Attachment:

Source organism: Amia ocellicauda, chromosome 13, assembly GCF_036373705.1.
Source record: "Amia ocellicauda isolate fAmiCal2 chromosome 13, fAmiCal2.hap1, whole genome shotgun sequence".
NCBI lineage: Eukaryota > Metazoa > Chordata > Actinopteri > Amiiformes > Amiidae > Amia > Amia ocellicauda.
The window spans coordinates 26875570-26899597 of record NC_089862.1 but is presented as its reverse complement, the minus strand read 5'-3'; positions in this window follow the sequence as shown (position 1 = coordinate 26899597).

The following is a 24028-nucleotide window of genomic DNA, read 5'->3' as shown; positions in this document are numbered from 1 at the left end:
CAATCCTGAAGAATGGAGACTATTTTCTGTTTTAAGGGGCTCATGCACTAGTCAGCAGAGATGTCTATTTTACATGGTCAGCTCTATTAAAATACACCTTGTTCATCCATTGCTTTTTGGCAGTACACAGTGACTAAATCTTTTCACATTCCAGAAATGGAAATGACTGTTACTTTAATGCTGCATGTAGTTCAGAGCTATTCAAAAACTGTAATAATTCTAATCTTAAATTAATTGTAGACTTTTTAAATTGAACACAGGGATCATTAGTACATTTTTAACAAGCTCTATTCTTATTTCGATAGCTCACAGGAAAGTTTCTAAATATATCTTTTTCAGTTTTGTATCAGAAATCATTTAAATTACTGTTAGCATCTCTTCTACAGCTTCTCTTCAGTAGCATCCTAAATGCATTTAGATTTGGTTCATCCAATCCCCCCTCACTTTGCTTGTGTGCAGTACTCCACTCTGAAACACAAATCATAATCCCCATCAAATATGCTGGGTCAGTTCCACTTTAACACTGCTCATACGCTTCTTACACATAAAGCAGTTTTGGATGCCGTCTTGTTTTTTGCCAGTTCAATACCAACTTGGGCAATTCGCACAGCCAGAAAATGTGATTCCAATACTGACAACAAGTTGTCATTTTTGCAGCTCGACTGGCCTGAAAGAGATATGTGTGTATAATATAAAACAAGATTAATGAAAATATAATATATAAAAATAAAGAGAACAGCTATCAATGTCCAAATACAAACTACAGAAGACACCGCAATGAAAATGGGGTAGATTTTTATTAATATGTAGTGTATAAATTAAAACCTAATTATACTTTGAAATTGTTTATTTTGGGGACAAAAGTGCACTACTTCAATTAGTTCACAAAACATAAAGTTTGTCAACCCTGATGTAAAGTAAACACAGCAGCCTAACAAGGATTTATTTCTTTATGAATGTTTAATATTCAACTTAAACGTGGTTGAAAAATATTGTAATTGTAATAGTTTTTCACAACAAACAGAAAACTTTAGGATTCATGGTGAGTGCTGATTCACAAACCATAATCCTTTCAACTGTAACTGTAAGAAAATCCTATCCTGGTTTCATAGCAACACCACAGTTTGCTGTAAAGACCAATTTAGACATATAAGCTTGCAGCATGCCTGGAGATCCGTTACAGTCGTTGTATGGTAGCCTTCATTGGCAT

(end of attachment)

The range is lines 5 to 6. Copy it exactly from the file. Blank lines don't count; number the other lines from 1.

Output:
The following is a 24028-nucleotide window of genomic DNA, read 5'->3' as shown; positions in this document are numbered from 1 at the left end:
CAATCCTGAAGAATGGAGACTATTTTCTGTTTTAAGGGGCTCATGCACTAGTCAGCAGAGATGTCTATTTTACATGGTCAGCTCTATTAAAATACACCTTGTTCATCCATTGCTTTTTGGCAGTACACAGTGACTAAATCTTTTCACATTCCAGAAATGGAAATGACTGTTACTTTAATGCTGCATGTAGTTCAGAGCTATTCAAAAACTGTAATAATTCTAATCTTAAATTAATTGTAGACTTTTTAAATTGAACACAGGGATCATTAGTACATTTTTAACAAGCTCTATTCTTATTTCGATAGCTCACAGGAAAGTTTCTAAATATATCTTTTTCAGTTTTGTATCAGAAATCATTTAAATTACTGTTAGCATCTCTTCTACAGCTTCTCTTCAGTAGCATCCTAAATGCATTTAGATTTGGTTCATCCAATCCCCCCTCACTTTGCTTGTGTGCAGTACTCCACTCTGAAACACAAATCATAATCCCCATCAAATATGCTGGGTCAGTTCCACTTTAACACTGCTCATACGCTTCTTACACATAAAGCAGTTTTGGATGCCGTCTTGTTTTTTGCCAGTTCAATACCAACTTGGGCAATTCGCACAGCCAGAAAATGTGATTCCAATACTGACAACAAGTTGTCATTTTTGCAGCTCGACTGGCCTGAAAGAGATATGTGTGTATAATATAAAACAAGATTAATGAAAATATAATATATAAAAATAAAGAGAACAGCTATCAATGTCCAAATACAAACTACAGAAGACACCGCAATGAAAATGGGGTAGATTTTTATTAATATGTAGTGTATAAATTAAAACCTAATTATACTTTGAAATTGTTTATTTTGGGGACAAAAGTGCACTACTTCAATTAGTTCACAAAACATAAAGTTTGTCAACCCTGATGTAAAGTAAACACAGCAGCCTAACAAGGATTTATTTCTTTATGAATGTTTAATATTCAACTTAAACGTGGTTGAAAAATATTGTAATTGTAATAGTTTTTCACAACAAACAGAAAACTTTAGGATTCATGGTGAGTGCTGATTCACAAACCATAATCCTTTCAACTGTAACTGTAAGAAAATCCTATCCTGGTTTCATAGCAACACCACAGTTTGCTGTAAAGACCAATTTAGACATATAAGCTTGCAGCATGCCTGGAGATCCGTTACAGTCGTTGTATGGTAGCCTTCATTGGCAT